All the pic­tures in Chris Smith’s Gods of Sport ex­hi­bi­tion are black and white. A cou­ple shot in colour were con­verted to mono be­cause, as he says, ‘it would have looked odd if there were two or three pic­tures in colour...’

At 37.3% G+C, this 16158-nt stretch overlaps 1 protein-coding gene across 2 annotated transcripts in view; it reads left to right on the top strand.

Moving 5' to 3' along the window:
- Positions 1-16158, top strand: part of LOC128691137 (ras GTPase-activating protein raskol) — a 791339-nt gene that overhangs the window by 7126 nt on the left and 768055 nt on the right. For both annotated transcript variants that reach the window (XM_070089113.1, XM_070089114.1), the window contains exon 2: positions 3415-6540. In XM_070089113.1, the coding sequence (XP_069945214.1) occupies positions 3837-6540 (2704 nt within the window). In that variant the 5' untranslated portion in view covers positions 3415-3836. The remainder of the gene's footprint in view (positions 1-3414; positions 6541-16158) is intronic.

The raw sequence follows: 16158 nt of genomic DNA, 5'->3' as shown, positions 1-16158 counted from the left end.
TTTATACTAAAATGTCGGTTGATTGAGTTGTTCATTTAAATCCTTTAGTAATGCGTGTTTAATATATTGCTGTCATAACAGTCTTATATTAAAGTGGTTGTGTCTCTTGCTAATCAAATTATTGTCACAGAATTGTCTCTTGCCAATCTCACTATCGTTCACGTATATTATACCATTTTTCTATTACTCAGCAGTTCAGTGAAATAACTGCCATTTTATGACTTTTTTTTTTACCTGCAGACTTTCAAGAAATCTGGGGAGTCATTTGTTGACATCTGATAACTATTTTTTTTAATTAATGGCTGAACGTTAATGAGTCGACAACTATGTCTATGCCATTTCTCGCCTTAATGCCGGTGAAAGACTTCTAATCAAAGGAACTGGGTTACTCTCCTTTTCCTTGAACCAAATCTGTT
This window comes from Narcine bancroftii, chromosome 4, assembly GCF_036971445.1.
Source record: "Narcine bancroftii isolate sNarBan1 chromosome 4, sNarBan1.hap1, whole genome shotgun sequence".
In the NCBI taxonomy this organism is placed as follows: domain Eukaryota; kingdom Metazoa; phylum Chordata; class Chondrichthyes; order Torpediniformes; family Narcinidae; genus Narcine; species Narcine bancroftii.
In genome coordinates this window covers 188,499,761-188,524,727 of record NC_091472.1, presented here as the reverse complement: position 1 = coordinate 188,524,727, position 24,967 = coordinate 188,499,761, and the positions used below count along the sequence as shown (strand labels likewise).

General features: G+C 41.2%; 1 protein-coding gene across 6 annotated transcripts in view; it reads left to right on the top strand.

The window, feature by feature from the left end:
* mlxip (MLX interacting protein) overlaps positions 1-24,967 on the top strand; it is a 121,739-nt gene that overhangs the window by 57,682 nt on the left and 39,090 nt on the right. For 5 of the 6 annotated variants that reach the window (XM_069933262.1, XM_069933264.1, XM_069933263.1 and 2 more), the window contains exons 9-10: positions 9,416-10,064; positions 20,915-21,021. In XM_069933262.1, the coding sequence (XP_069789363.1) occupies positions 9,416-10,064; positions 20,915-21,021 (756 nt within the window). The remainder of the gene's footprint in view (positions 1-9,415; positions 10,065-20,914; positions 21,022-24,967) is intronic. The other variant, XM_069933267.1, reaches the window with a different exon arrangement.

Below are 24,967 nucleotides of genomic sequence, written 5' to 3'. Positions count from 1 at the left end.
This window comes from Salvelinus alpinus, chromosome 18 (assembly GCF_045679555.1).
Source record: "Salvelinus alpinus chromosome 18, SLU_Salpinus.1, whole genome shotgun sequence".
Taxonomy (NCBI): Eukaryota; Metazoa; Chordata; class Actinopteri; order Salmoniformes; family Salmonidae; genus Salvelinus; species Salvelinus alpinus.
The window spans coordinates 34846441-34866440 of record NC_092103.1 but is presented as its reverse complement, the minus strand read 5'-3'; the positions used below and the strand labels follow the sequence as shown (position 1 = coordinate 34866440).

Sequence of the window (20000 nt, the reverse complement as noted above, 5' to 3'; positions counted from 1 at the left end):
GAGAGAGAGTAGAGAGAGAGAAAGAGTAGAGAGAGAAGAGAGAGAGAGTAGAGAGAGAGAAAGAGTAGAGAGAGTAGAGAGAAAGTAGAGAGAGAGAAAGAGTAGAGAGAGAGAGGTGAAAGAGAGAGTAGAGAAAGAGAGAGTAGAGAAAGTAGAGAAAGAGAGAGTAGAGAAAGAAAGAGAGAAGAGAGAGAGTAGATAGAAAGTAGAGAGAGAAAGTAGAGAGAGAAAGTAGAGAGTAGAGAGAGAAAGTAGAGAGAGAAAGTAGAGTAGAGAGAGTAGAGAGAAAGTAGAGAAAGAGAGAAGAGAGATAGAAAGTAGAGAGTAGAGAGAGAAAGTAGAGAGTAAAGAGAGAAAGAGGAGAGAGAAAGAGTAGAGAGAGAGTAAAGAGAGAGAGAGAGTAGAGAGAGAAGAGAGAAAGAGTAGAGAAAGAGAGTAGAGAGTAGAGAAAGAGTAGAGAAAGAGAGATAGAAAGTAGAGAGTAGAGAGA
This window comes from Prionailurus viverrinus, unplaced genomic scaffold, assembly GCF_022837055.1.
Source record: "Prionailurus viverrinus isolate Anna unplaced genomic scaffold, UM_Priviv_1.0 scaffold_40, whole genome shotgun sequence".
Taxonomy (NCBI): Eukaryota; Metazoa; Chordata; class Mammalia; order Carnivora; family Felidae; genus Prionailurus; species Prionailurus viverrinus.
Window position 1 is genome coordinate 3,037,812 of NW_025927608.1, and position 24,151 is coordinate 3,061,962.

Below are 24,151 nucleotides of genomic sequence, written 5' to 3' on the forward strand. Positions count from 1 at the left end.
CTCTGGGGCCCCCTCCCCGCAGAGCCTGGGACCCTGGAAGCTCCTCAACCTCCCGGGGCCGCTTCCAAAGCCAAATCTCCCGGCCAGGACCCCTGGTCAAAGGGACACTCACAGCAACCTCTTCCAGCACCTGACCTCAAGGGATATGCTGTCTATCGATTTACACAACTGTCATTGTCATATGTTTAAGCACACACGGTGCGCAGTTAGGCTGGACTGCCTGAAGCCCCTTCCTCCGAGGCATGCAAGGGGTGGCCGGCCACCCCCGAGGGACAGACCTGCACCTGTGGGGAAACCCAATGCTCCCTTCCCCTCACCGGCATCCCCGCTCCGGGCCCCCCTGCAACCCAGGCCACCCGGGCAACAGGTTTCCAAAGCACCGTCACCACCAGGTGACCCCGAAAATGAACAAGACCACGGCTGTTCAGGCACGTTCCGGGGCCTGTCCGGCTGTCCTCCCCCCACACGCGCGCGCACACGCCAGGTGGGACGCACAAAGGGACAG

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“The thing about black and white is you had to look at things dif­fer­ently be­cause, ob­vi­ously, ev­ery­thing is in colour, but black-and-white pho­tog­ra­phy still holds up. You’re look­ing at it dif­fer­ently be­cause, in black and white, you had to iso­late the sub­ject from a back­ground. Crudely speak­ing, in colour if you’ve got a red sub­ject and a green back­ground, the two colours sep­a­rate be­cause they are so dif­fer­ent. In black and white, they’re just shades of grey, both of them, so you had to find a way to blow the back­ground out to­tally to make the sub­ject stand out, or iso­late the fig­ure you were con­cen­trat­ing on in a dif­fer­ent way. You had to think quite a lot about what your back­ground was and where you wanted to take the picture, and when.”

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